Lithium is a soft, silvery-white alkali metal. Like all of the alkali metals, it is highly reactive. Most people are aware of lithium's industrial uses in batteries or as a flux additive for other metals, but fewer know about its use as a medication. Lithium is one of the more common treatments for bipolar disorder, but due to its narrow therapeutic index, even slight miscalculations in dosage, or unexpected complications in the patient's body, can lead to lithium poisoning.
Most cases of lithium poisoning are the result of accidental overdoses during chronic therapy, and two events generally precipitate them. The first is volume depletion. Extracellular fluid describes any fluid outside the cells. When extracellular fluid levels drop as a result of salt and fluid losses consistently exceeding intake, an individual develops volume depletion. The second event is renal insufficiency, which refers to kidneys that, while functioning, do not operate as well as they should.
When lithium poisoning does occur, it falls into one of three categories: acute, chronic, or acute-on-chronic. Acute poisoning is generally the result of a single instance of lithium overdose, without prior exposure to the metal. Typically, acute lithium toxicity has a significantly better prognosis than chronic or acute-on-chronic poisoning. Acute poisoning has a significantly lower risk of symptoms because the lithium has not had the opportunity to accumulate in tissues such as the brain.
Lithium poisoning can have a variety of symptoms and can manifest in various ways. It is possible for a person with low levels of lithium poisoning to be entirely asymptomatic. The most common symptoms of acute lithium poisoning are nausea, vomiting, dizziness, and stomach pain. However, if a person ingests a significant amount of lithium, they may show signs of neurotoxicity, including confusion, seizures, and incoordination.
Consistent ingestion of excess levels of lithium results in chronic poisoning, which has the highest risk of neurotoxicity. This can occur relatively easily, even when following exact dosage measurements because many factors affect how the body handles lithium. Volume depletion and renal insufficiency could both prevent the body from properly filtering the metal. If this is the case, a prescription amount that was previously optimal could easily reach overdose levels.
Neurons are the cells in the brain responsible for transmitting and processing signals through the nervous system. Chronic lithium poisoning and high levels of lithium can disrupt or even kill neurons, causing neurological issues. Affected individuals may develop involuntary muscle contractions and tremors, or hyperreflexia, hyperreactive or overresponsive reflexes causing twitching. Slurred speech and involuntary eye movements are also common. In extreme cases of chronic poisoning, a person can develop memory problems.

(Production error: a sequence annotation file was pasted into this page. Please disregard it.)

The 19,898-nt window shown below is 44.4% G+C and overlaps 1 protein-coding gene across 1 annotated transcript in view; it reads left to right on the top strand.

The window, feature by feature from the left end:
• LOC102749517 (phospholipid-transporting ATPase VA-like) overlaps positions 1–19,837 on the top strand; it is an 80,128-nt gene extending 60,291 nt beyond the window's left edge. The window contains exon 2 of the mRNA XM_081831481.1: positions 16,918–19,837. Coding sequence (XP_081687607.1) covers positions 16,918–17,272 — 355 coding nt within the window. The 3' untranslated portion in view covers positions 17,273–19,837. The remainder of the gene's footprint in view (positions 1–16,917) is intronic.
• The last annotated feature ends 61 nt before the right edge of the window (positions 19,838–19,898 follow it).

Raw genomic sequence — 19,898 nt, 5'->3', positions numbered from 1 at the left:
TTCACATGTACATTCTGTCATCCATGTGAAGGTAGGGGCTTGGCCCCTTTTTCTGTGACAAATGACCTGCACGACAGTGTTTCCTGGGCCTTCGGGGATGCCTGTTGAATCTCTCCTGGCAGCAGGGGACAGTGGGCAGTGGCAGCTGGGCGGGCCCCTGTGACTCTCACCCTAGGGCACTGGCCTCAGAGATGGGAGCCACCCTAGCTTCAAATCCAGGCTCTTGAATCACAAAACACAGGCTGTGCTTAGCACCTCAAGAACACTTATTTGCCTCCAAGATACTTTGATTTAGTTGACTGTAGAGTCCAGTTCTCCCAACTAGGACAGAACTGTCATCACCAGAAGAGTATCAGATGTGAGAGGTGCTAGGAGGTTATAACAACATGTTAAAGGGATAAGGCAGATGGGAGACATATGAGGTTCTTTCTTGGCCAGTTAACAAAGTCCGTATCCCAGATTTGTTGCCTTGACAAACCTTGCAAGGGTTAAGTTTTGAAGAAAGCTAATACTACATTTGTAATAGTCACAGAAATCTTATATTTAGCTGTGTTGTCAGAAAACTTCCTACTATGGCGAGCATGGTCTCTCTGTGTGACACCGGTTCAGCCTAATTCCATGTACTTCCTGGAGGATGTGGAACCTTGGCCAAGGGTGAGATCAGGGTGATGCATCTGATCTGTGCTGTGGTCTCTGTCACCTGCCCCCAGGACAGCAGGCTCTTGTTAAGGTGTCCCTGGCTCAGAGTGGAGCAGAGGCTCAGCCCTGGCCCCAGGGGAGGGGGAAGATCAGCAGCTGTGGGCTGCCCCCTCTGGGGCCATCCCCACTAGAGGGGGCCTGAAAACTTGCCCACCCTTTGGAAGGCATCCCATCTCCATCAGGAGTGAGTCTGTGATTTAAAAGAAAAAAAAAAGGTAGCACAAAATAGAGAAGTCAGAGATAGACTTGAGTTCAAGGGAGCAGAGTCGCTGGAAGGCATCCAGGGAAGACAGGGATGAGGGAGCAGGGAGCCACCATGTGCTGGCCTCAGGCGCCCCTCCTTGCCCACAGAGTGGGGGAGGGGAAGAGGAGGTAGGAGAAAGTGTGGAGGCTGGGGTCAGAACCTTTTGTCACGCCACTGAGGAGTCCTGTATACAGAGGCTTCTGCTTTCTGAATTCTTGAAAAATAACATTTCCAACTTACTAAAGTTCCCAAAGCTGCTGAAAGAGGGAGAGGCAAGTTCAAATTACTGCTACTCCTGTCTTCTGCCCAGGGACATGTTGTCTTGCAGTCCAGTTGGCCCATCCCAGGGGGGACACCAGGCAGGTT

During lithium treatments, an individual with a history of proper lithium treatments may heavily overdose a single time. This is acute-on-chronic poisoning. The risk for neurotoxicity is higher with acute-on-chronic poisoning compared to acute poisoning because of the presence of lithium already in the body. However, because the patient has not consistently overdosed, the symptoms are less severe than with chronic poisoning. Acute-on-chronic poisoning may cause symptoms of both acute and chronic poisoning.
Some people with lithium poisoning and neurotoxicity never fully recover. This can lead to a number of symptoms and neurological deficits that last for a significant period following treatment. Many physicians refer to this group of symptoms as "syndrome of irreversible lithium-effectuated neurotoxicity" or SILENT. Symptoms include diminished attention spans, impaired memory, and an inability to swallow. Some develop ataxia, which affects muscle movement coordination. Renal conditions such as tubulointerstitial nephritis, which leads to kidney failure, can also result.
Physicians can diagnose lithium toxicity using blood glucose monitoring systems to determine if the lithium is reducing blood glucose levels. A basic metabolic panel, a series of seven or eight blood tests, is one of the most common lab tests available and examines sodium, potassium, chloride, and bicarbonate levels as well as blood urea nitrogen, creatinine, and glucose. These levels may hint at a lithium imbalance or directly show signs of lithium poisoning.
There are several treatment options available for patients with lithium poisoning. Generally, if the poisoning isn’t severe, a physician will reduce the amount of lithium during treatments. However, higher levels of lithium require more serious methods. Gastric lavage is one of the more popular methods of treating acute and acute-on-chronic lithium poisoning. Many people know gastric lavage as stomach pumping. A technician inserts a tube through the nose or mouth into the stomach. This tube then removes small volumes of liquid from the stomach until the lithium is gone.
If lithium poisoning is significant enough, a nephrologist may use dialysis to purify the blood. A special fluid flows through and bathes the filter of an artificial kidney. The patient’s blood then passes through the filter and foreign particles and materials transfer into the dialysis fluid. This can prevent lithium accumulations in the brain and can somewhat reverse renal damage and promote recovery.
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